In fresh allegations, the French Muslim man suspected of polygamy and welfare fraud has been accused of beating at least one of his female companions and keeping his children "locked away".
Lies Hebbadj, a French Muslim butcher suspected of polygamy, has been accused of domestic violence and mistreating his children, the French interior minister, Brice Hortefeux, told French lawmakers on Wednesday.
Police sources said Hebbadj’s father-in-law filed a complaint on Monday, saying his daughter was “beaten” by her husband and their children were kept “locked away”. He also reported having “little or almost no contact” with his daughter.
Hebbadj, an Algerian-born 35-year-old butcher in France’s north-western city of Nantes, has been at the centre of a political storm over alleged polygamy and welfare fraud.
According to Hortefeux, Hebbadj lives with four women who have borne him 12 children, and each wife receives “single parent” welfare benefits.
Hortefeux last Saturday called for Hebbadj’s French passport to be removed, saying polygamy is “not welcome in France”.
The controversy began last week, when one of Hebbadj’s companions complained that she had been fined 22 euros for driving while wearing her niqab full-face veil, in Nantes.
Police said her niqab restricted her view so she could not drive safely. The woman refused to pay the fine, sparking an investigation that led to revelations about Hebbadj’s controversial living arrangements.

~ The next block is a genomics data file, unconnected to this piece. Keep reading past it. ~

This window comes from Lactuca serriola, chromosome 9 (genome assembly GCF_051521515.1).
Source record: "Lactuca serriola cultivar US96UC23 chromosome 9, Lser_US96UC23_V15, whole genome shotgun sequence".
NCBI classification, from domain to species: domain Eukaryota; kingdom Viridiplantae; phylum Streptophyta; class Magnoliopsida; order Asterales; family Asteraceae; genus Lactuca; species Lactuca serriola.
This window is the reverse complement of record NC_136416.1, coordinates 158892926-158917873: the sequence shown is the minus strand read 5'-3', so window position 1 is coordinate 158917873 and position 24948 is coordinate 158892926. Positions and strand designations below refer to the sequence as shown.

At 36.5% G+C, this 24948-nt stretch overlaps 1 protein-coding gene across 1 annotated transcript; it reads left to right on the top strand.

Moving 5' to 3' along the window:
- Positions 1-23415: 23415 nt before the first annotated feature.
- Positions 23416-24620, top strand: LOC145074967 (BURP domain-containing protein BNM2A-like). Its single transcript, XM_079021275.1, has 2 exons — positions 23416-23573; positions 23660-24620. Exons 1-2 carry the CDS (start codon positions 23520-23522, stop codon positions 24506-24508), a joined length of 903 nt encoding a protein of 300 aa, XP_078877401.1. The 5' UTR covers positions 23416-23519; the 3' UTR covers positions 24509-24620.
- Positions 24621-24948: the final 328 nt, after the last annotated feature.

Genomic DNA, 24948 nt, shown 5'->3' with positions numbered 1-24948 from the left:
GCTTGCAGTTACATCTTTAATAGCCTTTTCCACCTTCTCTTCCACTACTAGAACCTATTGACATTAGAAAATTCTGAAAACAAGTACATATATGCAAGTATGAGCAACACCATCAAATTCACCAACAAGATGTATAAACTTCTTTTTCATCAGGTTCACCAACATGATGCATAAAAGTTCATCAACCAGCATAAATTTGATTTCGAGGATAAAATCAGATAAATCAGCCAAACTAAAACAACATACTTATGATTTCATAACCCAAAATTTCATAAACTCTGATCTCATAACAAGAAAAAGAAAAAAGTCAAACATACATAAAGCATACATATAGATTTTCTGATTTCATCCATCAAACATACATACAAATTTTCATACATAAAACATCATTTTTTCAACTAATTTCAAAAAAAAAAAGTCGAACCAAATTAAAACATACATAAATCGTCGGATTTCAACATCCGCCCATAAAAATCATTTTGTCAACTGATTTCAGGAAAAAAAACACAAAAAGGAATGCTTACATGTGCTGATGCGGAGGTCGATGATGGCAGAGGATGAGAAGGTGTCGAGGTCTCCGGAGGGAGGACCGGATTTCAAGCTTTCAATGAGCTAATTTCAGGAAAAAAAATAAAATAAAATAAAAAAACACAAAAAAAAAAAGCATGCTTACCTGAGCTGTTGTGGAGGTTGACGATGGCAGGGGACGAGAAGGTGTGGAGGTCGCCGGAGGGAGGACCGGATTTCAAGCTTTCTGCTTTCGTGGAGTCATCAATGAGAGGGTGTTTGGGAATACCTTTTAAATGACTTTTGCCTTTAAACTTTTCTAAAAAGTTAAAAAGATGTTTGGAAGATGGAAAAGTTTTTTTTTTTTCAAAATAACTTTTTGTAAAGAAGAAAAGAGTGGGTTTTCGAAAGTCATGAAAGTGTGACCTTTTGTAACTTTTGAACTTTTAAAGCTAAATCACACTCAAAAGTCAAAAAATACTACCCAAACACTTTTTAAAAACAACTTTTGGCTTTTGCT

Polygamy and fraud
Local state prosecutors have asked police to look into "suspicions of polygamous relations" and "questions about social benefits thought to have been paid to several women" linked to Hebbadj, the prosecutor's office said.
Hebbadj's lawyer, Franck Boezec, denied the accusations against his client, saying there was "neither polygamy nor social security fraud" and that the charges made "by a certain number of ministers" were "completely fanciful".
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Hebbadj also called a news conference on Monday to contend that, while he has several mistresses, he had not engaged in polygamy, which is illegal in France.
"As far as I know," said Hebbadj. "it is not forbidden to have mistresses in France, nor is it forbidden under Islam. Maybe under the Christian faith, but not in France."
He added that "if you lose your French nationality for having mistresses, then a lot of French men would have to be stripped of their citizenship."
The controversy over Hebbadj and his wife comes as the government prepares legislation to ban the wearing of the full-face veil. A draft law is to be presented to ministers on May 19.
President Nicolas Sarkozy has said the full veil, known as the burqa or the niqab, is not welcome in France, calling it an affront to French values that denigrates women.
Date created : 2010-04-28